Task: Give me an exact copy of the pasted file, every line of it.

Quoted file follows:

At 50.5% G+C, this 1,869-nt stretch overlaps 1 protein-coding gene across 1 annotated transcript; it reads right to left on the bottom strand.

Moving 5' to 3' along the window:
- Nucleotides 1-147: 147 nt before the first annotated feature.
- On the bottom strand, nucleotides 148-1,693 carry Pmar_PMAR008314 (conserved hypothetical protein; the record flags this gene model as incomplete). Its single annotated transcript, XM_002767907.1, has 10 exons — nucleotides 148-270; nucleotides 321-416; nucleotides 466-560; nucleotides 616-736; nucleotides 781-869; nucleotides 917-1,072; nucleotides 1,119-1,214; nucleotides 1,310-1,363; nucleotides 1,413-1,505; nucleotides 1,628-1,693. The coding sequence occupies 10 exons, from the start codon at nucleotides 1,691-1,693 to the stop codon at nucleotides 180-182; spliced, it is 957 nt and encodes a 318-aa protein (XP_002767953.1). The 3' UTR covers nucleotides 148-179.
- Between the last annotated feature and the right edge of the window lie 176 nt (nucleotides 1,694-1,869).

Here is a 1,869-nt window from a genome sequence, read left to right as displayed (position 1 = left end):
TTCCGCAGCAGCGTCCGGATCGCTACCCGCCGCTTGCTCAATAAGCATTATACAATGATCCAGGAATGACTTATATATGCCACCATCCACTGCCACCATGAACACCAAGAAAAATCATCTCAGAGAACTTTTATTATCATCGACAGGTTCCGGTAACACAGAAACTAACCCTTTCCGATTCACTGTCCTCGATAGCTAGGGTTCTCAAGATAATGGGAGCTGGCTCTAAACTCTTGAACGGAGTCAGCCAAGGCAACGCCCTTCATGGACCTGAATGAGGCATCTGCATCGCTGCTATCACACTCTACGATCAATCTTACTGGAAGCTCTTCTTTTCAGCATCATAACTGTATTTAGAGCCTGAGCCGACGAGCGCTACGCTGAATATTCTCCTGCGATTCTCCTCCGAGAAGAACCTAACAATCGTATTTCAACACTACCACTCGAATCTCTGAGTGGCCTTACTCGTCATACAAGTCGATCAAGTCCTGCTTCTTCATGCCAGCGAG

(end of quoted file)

At 50.5% G+C, this 1,869-nt stretch overlaps 1 protein-coding gene across 1 annotated transcript; it reads right to left on the bottom strand.

Moving 5' to 3' along the window:
- Nucleotides 1-147: 147 nt before the first annotated feature.
- On the bottom strand, nucleotides 148-1,693 carry Pmar_PMAR008314 (conserved hypothetical protein; the record flags this gene model as incomplete). Its single annotated transcript, XM_002767907.1, has 10 exons — nucleotides 148-270; nucleotides 321-416; nucleotides 466-560; nucleotides 616-736; nucleotides 781-869; nucleotides 917-1,072; nucleotides 1,119-1,214; nucleotides 1,310-1,363; nucleotides 1,413-1,505; nucleotides 1,628-1,693. The coding sequence occupies 10 exons, from the start codon at nucleotides 1,691-1,693 to the stop codon at nucleotides 180-182; spliced, it is 957 nt and encodes a 318-aa protein (XP_002767953.1). The 3' UTR covers nucleotides 148-179.
- Between the last annotated feature and the right edge of the window lie 176 nt (nucleotides 1,694-1,869).

Here is a 1,869-nt window from a genome sequence, read left to right as displayed (position 1 = left end):
TTCCGCAGCAGCGTCCGGATCGCTACCCGCCGCTTGCTCAATAAGCATTATACAATGATCCAGGAATGACTTATATATGCCACCATCCACTGCCACCATGAACACCAAGAAAAATCATCTCAGAGAACTTTTATTATCATCGACAGGTTCCGGTAACACAGAAACTAACCCTTTCCGATTCACTGTCCTCGATAGCTAGGGTTCTCAAGATAATGGGAGCTGGCTCTAAACTCTTGAACGGAGTCAGCCAAGGCAACGCCCTTCATGGACCTGAATGAGGCATCTGCATCGCTGCTATCACACTCTACGATCAATCTTACTGGAAGCTCTTCTTTTCAGCATCATAACTGTATTTAGAGCCTGAGCCGACGAGCGCTACGCTGAATATTCTCCTGCGATTCTCCTCCGAGAAGAACCTAACAATCGTATTTCAACACTACCACTCGAATCTCTGAGTGGCCTTACTCGTCATACAAGTCGATCAAGTCCTGCTTCTTCATGCCAGCGAG